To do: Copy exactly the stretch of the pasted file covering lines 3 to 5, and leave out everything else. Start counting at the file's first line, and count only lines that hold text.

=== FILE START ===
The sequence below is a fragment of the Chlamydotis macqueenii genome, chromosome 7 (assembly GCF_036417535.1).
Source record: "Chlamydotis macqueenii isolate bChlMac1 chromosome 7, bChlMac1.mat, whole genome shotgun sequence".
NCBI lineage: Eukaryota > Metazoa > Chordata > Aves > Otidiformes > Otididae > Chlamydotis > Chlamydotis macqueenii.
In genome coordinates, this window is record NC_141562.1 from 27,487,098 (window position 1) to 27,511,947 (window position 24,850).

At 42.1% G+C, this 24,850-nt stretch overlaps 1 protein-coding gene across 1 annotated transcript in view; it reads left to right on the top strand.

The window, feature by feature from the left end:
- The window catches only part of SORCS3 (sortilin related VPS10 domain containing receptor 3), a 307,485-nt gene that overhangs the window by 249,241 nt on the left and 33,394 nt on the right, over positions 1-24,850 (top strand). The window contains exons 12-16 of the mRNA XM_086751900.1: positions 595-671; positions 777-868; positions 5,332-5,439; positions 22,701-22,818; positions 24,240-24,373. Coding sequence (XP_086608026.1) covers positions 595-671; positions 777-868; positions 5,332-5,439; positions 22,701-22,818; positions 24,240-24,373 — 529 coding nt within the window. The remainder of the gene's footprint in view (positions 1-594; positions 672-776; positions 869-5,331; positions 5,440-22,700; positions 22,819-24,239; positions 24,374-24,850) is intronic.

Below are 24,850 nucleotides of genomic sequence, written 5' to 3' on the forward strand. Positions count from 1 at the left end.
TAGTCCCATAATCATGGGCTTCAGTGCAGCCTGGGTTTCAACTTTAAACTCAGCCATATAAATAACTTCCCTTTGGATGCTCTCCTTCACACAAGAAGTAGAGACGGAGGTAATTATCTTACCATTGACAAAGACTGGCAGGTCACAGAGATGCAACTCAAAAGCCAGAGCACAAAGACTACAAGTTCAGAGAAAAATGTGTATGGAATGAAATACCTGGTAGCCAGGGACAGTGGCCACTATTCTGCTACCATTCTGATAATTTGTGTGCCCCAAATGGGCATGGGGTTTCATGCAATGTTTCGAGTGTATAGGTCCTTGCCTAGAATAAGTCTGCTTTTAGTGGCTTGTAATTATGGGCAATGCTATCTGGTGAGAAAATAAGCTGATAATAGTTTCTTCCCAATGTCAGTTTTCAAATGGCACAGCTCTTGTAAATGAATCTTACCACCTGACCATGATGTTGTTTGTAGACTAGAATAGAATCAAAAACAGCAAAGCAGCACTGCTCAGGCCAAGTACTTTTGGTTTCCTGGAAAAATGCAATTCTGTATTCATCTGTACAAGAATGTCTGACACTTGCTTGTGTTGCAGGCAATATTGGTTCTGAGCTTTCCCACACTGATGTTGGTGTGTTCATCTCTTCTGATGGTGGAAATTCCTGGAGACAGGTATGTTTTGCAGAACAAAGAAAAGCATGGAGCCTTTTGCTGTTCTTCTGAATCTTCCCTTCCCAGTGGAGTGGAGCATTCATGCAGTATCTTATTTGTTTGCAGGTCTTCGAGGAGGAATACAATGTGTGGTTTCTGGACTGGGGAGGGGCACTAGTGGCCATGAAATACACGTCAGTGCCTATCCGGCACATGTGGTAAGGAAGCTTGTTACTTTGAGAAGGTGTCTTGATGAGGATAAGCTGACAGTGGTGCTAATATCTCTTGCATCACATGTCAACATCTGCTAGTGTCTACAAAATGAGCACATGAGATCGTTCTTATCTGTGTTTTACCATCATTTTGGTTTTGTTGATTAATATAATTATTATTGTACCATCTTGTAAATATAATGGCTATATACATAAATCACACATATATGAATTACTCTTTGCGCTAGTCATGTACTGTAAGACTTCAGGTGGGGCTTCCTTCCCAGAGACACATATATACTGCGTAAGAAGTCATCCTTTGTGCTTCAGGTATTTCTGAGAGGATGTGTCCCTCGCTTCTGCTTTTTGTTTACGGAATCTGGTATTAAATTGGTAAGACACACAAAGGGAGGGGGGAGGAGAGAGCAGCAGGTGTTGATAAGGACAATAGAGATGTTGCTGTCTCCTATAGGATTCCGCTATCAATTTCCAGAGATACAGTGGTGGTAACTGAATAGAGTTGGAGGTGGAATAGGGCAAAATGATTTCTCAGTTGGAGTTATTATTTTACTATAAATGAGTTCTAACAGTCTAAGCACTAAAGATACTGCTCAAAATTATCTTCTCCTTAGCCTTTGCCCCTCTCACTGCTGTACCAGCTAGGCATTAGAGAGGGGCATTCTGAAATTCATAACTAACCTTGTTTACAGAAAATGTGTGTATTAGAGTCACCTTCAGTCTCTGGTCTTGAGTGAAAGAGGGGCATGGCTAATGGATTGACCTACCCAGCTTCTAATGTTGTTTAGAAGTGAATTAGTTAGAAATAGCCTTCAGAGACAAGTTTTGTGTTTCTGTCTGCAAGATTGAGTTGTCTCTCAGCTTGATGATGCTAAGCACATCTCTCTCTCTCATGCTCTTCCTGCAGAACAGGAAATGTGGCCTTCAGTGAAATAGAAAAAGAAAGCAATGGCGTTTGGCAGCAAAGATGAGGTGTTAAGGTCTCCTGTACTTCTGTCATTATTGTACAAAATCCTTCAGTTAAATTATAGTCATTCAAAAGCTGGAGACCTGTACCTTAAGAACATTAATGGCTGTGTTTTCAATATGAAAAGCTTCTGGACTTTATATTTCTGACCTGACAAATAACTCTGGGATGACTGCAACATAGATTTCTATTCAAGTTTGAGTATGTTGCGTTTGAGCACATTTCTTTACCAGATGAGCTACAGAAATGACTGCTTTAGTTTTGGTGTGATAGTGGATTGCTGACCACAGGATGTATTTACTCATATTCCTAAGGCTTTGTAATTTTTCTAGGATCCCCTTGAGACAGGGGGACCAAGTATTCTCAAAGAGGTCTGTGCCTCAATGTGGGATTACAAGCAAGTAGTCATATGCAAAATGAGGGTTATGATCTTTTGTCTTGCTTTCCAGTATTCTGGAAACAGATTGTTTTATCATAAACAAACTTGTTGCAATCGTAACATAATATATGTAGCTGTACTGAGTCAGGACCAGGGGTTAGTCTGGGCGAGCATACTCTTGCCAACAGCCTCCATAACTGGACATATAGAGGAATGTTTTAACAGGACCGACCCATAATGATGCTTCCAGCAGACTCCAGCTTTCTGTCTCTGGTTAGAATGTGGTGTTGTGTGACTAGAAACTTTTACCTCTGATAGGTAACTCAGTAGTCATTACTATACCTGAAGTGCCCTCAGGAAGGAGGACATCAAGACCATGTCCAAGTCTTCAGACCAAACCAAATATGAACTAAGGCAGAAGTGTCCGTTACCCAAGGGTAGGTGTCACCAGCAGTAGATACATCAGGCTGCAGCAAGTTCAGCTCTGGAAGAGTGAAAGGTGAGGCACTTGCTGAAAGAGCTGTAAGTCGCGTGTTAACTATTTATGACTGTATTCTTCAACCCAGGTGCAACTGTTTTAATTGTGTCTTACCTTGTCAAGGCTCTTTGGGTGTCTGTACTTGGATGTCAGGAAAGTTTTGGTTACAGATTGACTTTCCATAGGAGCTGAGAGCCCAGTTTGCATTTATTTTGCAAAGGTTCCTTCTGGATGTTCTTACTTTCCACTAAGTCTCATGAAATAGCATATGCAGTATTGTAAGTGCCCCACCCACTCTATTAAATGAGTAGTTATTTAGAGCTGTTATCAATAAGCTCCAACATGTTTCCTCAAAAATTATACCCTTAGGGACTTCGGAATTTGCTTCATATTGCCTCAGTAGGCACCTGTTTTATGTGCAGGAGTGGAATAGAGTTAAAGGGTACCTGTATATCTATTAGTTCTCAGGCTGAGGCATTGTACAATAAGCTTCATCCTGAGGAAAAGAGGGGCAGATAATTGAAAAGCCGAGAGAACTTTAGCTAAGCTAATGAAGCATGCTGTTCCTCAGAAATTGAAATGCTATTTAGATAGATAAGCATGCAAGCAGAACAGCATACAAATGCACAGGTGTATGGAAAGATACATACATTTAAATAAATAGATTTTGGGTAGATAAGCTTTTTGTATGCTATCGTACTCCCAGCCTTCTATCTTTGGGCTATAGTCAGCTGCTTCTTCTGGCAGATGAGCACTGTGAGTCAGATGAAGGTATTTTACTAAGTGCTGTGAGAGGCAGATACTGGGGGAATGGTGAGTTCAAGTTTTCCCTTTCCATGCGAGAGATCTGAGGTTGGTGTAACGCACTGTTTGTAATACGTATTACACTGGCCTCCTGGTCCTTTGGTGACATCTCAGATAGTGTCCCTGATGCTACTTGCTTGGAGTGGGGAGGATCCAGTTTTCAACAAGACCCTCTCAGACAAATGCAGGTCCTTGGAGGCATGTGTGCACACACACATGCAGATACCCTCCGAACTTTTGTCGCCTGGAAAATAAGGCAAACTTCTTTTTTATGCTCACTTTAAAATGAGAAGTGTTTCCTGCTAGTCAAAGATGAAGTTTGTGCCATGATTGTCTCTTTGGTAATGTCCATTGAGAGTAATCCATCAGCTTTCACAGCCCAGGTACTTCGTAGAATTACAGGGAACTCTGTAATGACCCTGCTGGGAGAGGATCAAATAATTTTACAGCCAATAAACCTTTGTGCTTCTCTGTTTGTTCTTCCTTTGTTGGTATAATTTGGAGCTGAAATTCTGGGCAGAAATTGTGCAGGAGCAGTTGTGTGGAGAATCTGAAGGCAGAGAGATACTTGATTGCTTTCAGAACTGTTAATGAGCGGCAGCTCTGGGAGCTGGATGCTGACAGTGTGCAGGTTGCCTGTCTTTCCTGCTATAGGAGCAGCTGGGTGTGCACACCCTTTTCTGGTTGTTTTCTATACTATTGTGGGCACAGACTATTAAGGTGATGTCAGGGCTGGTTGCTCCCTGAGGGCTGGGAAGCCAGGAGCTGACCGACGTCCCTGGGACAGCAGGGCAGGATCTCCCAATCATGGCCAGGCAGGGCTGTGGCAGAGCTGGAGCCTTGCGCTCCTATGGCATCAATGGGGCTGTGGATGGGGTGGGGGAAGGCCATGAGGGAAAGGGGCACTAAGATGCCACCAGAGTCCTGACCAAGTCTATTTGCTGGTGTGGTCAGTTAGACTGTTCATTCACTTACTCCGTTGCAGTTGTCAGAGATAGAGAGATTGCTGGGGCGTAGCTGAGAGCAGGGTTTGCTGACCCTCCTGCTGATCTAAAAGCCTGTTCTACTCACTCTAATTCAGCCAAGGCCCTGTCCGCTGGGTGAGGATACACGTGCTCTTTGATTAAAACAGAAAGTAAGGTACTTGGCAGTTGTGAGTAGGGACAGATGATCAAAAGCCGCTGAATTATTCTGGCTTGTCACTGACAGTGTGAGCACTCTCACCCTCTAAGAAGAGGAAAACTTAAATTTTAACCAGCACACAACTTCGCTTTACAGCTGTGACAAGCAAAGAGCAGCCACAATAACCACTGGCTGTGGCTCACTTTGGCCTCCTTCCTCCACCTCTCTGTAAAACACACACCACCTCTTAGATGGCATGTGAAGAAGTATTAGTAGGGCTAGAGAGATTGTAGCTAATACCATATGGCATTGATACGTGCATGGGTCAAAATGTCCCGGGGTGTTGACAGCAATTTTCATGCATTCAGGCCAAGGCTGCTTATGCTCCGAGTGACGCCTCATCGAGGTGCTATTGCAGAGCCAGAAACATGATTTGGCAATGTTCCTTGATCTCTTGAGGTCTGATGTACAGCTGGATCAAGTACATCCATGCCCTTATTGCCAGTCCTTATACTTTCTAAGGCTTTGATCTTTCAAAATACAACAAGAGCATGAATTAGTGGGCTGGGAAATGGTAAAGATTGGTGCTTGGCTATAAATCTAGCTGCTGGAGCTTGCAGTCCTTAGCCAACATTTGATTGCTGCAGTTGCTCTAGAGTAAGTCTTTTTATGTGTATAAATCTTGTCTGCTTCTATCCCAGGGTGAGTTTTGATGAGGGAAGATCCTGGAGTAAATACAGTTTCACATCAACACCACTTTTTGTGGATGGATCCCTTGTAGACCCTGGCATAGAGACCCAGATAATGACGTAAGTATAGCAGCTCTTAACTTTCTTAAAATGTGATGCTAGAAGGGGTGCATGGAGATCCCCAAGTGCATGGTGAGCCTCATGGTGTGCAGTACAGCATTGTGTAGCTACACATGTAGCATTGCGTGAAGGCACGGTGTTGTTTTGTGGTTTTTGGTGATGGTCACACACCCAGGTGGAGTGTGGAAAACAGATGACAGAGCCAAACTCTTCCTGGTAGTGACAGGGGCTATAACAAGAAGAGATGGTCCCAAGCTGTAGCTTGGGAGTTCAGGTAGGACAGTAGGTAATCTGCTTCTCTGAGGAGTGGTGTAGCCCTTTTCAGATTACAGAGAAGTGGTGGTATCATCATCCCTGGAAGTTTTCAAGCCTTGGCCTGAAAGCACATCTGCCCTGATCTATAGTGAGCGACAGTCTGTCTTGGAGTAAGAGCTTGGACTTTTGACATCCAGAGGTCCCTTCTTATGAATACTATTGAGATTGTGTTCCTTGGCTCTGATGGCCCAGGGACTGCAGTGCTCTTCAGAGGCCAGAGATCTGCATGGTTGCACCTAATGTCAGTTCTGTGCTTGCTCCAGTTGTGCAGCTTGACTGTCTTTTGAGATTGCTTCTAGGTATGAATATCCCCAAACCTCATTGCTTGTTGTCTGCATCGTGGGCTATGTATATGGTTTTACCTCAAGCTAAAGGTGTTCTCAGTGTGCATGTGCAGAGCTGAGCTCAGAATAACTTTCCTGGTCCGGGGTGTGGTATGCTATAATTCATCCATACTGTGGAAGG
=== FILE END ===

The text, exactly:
NCBI lineage: Eukaryota > Metazoa > Chordata > Aves > Otidiformes > Otididae > Chlamydotis > Chlamydotis macqueenii.
In genome coordinates, this window is record NC_141562.1 from 27,487,098 (window position 1) to 27,511,947 (window position 24,850).

At 42.1% G+C, this 24,850-nt stretch overlaps 1 protein-coding gene across 1 annotated transcript in view; it reads left to right on the top strand.